Physics 151 week three notes
Physics 151 week three notes PHYC 151 001
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PHYC 151 001
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This 3 page Class Notes was uploaded by Breanab on Monday February 8, 2016. The Class Notes belongs to PHYC 151 001 at University of New Mexico taught by Dr. Dave Cardimona in Winter 2016. Since its upload, it has received 9 views. For similar materials see General Physics in Physics 2 at University of New Mexico.
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Date Created: 02/08/16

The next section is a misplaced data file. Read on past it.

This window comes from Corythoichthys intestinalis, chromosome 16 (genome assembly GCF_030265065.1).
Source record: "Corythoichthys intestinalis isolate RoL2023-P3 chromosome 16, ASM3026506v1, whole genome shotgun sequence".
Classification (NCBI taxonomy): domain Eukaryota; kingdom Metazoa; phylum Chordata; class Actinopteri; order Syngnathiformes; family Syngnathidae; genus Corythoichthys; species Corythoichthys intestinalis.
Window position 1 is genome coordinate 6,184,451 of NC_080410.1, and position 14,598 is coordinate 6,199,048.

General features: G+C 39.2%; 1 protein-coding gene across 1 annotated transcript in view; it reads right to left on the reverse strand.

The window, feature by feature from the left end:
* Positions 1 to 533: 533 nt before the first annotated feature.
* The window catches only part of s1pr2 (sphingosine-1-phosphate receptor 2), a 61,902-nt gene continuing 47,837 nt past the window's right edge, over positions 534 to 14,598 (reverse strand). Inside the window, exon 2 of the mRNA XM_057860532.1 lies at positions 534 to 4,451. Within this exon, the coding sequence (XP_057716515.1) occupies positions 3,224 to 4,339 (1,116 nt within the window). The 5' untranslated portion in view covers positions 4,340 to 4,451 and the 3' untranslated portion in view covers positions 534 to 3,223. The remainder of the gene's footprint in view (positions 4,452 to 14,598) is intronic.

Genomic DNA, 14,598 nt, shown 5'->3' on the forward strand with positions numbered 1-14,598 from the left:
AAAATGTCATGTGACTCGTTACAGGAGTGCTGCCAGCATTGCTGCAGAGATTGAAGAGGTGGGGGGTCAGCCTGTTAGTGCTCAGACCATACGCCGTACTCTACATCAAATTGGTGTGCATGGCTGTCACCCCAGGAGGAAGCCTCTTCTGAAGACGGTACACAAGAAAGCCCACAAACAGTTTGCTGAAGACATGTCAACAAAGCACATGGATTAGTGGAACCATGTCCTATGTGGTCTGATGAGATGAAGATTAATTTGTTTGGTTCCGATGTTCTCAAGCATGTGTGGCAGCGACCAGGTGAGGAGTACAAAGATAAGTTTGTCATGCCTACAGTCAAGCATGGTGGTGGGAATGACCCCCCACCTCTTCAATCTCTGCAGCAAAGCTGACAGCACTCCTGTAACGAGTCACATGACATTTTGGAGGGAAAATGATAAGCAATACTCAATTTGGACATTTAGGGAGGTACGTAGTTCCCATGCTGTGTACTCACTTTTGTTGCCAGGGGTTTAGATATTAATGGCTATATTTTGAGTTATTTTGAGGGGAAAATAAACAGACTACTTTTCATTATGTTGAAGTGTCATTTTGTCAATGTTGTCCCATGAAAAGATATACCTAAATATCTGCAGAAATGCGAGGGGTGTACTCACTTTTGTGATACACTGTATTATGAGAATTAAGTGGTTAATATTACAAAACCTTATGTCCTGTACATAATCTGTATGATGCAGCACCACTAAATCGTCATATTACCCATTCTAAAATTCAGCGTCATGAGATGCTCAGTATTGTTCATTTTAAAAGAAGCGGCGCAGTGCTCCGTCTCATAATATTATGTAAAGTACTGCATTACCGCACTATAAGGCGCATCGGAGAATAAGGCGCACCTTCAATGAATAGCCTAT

Chapter 3: Vectors and Motion in Two Dimensions 3.1 Using Vectors recall discussion in Section 1.5 3.2 Using Vectors on Motion Diagrams For example: circular motion 3.3 Coordinate Systems and Vector Components Vector Components Looking for resultant vectA+ B = R Given A and B vectors. Then findR x A +xB xand Ry= A y B y “SOH – CAH – TOA” Find Ax, Ay, x ,y. Finally finR and θ using the above. R 3.4 Motion on a Ramp X 3.5 Relative MotionX 3.6 Motion in Two Dimensions: Projectile Motion A projectile is an object that moves in two dimensions under the influence of gravity and nothing else. Projectile motion is made up of two independent motions: uniform motion at constant velocity in the horizontal direction and free-fall motion in the vertical direction. 0 height The horizontal and vertical components of θ projectile motion are independent of each other. 0 BUT … They are connected by the time. range A projectile follows a parabolic trajectory because it "falls" a distance ½ g t below a straight-line trajectory. horizontal vertical x = v t y = v t − 12g t2 0x 0y a = 0 a = −g x y v x v 0x v = v − g t y 0y (time, t, connects the two directions) where v = v cosθ and v =v sinθ 0x 0 0 0y 0 0 € Two €pecial formulas: height and range At x = R , v x v 0xand vy= −v 0y Aty = h ,2v y2 (top of mot2on) Then: x = v0x ⇒ t = R v 0x Then: v yv 0y =2a y ⇒ −v 0y =2 ( )h and: vy= v 0ygt ⇒ −v 0y= v0y g R(v 0x) € € 2 2 2 2 v0y v0sin θ 0 € 2v0x €y v0sin2θ 0 OR: h = = € OR: R = = € 2g 2g g g € € For horizontally-projected objects (wherv = v and v = 0 ), take ‘down’ to be positive and use: 2 0x 0 0y € x = v0x y = 2g t € € € y If one ball is dropped and one € € is projected horizontally from the same height, which hits the ground first? x 3.7 Projectile Motion: Solving Problems EXAMPLE 3.11: Dock jumping If a dog runs at 8.5 m/s straight off the end of a dock that is 0.61 m above the water, how far will the dog go before splashing into the water? EXAMPLE 3.12: Checking the feasibility of a Hollywood stunt In the movieSpeed:A50 ft (15 m) section of a freeway overpass is missing.Abus must jump over the gap. The road leading up to the break has an angle of about 5°.Aview of the speedometer just before the jump shows that the bus is traveling at 67 mph (30 m/s). The movie bus makes the jump and survives. Is this realistic, or movie fiction? Range of a projectile: Trajectories of a projectile for different launch angles 3.8 Motion in Two Dimensions: Circular Motion Uniform Circular Motion: Constant speed, but constantly changing direction results in a non-zero acceleration – but NOT in the direction of motion. It is ‘center-seeking’ or ‘centripetal’. ! ! Δv = v −v! Δv −v 1 2 1 2 v a = a = v 2 c r r € € € “Period” =T = time for one revolution € “Frequency = f = number of revolutions per second =1/T Speed in uniform circular motion =v= distance/time =2 π r / T EXAMPLE 3.15: Acceleration in the turn Female world-class speed skaters can cover a 500 m track in 45 s. The most challenging aspect of the race are the turns. What is the magnitude of the centripetal acceleration experienced by the skaters if the tight turns have a radius of 11 m?
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